When my girls outgrew their childhood books I passed them on to my sister so that she could enjoy them with her girls.
She pointed out to me that they all had a similar theme.
Apparently, without being consciously aware of it before, I am a huge advocate of “being yourself.”
My personal favorite book is The Story of Ferdinand. Ferdinand was supposed to be a frightening and aggressive bull for the bull ring but he preferred sitting under the cork tree and smelling the flowers—definitely my kind of guy, and he was just being true to himself.
I had no idea that I was attracted to this theme at the time, but once my sister pointed it out to me it made a lot of sense.
Maybe that is why one of my favorite shows to watch is “RuPaul’s Drag Race,” the reality show where drag queens compete to win big in the end. I tend to shed a few tears at every episode. Okay, to be honest, I have sobbed uncontrollably a few times and I think I know why. These brave-hearted souls just want to be their authentic selves. Often, the ones they love the most do not honor, refusing to accept them for who they truly are and it breaks my heart.
Being ourselves goes hand in hand with loving ourselves, as we are.
It is one of the most important things we can do and one of the hardest. Loving ourselves is accepting ourselves for who we are. It is about doing our best at all times but knowing that our best can be different from someone else’s best. We do not all need to be the person climbing the corporate ladder, studying for a degree, or being that perfect parent.
Sometimes we don’t even really know who we are. I didn’t really begin to understand myself until my 30s. I was confusing who I was with who I thought I should be. As a kid, I loved myself unconditionally. Do you remember? We didn’t realize yet that there were rules that we had to play by. Then came middle school and I was hit with a ton a bricks. There are cool kids and not cool kids? I thought we were all cool!
After high school I skipped the college scene and went right into the workforce. This was such a blessing for me. I made friends and started to feel like I belonged to a group. But I was still trying to fit in because I wanted to be liked so badly that I conformed and adopted my new friends’ likes and interests.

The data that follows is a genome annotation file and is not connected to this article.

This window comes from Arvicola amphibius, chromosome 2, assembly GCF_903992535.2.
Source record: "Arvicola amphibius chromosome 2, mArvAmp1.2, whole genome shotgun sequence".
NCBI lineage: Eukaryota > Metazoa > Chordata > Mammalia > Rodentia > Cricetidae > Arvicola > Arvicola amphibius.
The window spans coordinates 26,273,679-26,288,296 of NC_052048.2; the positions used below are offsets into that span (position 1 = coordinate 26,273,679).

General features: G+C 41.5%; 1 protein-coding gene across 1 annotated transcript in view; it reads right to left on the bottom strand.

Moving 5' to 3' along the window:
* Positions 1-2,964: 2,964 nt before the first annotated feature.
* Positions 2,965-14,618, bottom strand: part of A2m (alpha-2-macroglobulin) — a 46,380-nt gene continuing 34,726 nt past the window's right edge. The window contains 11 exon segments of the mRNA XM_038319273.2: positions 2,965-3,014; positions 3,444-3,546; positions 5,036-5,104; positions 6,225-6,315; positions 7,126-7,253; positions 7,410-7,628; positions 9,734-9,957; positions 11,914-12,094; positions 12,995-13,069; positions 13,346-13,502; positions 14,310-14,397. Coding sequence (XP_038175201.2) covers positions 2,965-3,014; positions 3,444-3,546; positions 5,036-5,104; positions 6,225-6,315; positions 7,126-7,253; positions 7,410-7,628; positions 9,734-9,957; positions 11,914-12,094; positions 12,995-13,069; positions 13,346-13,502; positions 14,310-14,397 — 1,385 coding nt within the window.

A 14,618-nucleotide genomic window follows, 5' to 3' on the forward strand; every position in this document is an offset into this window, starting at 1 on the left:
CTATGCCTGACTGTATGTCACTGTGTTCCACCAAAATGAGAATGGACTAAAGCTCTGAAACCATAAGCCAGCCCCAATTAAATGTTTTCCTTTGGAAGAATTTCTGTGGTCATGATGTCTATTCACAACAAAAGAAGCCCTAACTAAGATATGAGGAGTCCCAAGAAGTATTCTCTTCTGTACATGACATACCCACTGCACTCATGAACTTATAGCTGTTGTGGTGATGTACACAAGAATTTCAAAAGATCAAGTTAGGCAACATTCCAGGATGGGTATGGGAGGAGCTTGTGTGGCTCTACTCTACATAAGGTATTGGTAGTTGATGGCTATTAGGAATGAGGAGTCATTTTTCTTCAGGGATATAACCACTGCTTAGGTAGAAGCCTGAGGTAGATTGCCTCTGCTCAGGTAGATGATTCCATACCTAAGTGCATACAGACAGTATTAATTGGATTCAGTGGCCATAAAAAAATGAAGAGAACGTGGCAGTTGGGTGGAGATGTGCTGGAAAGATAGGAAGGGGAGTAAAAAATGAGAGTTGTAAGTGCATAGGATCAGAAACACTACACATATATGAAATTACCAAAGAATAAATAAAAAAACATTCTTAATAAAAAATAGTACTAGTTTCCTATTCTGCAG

When I became a mother my world changed again. Being a mother has been one of the best choices I have ever made. But, for a while, I saw myself only as a mother. That was the only thing I identified with and that made my world small.
Then I realized that I am so many things—things I really love. I am a hiker, a reader, a drag show reality show liker, a semi-vegetarian, a yoga loving, tree hugging, tarot card reading, part time actress, part time loner. It’s all me, and I love it all. I used to think we had to love in categories—love one thing and you cannot love another. Be one thing and you cannot be another. This is so restricting.
I am not totally sure how I changed my mind but I think it was a combination of things. May they be of benefit:
Extend beyond your comfort zone:
Becoming involved with a community theater production of Annie certainly helped. I always wanted to act but was terrified to try. I was cast as one of the maids and it changed my life. If I could break through my fear of being on stage then I could do anything.
Spend me with yourself:
Finding a belief system (any belief system) was also key for me. I read spiritual books and articles like mad. Having a reading by a wonderful medium and connecting with my father was also a life changer for me. Not only was it a beautiful experience but it also confirmed my beliefs. Maybe we can’t love ourselves until we are truly being all the wonderful things that we are. Wouldn’t it make sense if we can’t love what is not real?
Even the airline companies know you need to put on your own oxygen mask before assisting others. Why is this so hard for us? Why do we think we are being selfish if we choose what is best for us over what is best for others? I have been a people pleaser for most of my life. It devastates us if we think we have just let someone down or made them unhappy. Apparently we are powerful enough to affect other people’s happiness, or maybe we just think we are.
Find time to love and honor yourself:
Make it a priority to exercise both your body and your soul. Do what feels good and is good for you. Eat well—take care of the body that is housing you. Spend time with yourself, just yourself. Learn about you so you can love you.
Putting yourself first does not mean ignoring the needs of others. Take care of yourself and then by all means, take care of those around you. When you feel good about yourself you will feel better about others. Holding that love inside will allow it to come out and be enjoyed by everyone.
In the words of RuPaul, “If you can’t love yourself, how the hell you gonna love someone else?”
Author: Kerry Corlis
Editor: Khara-Jade Warren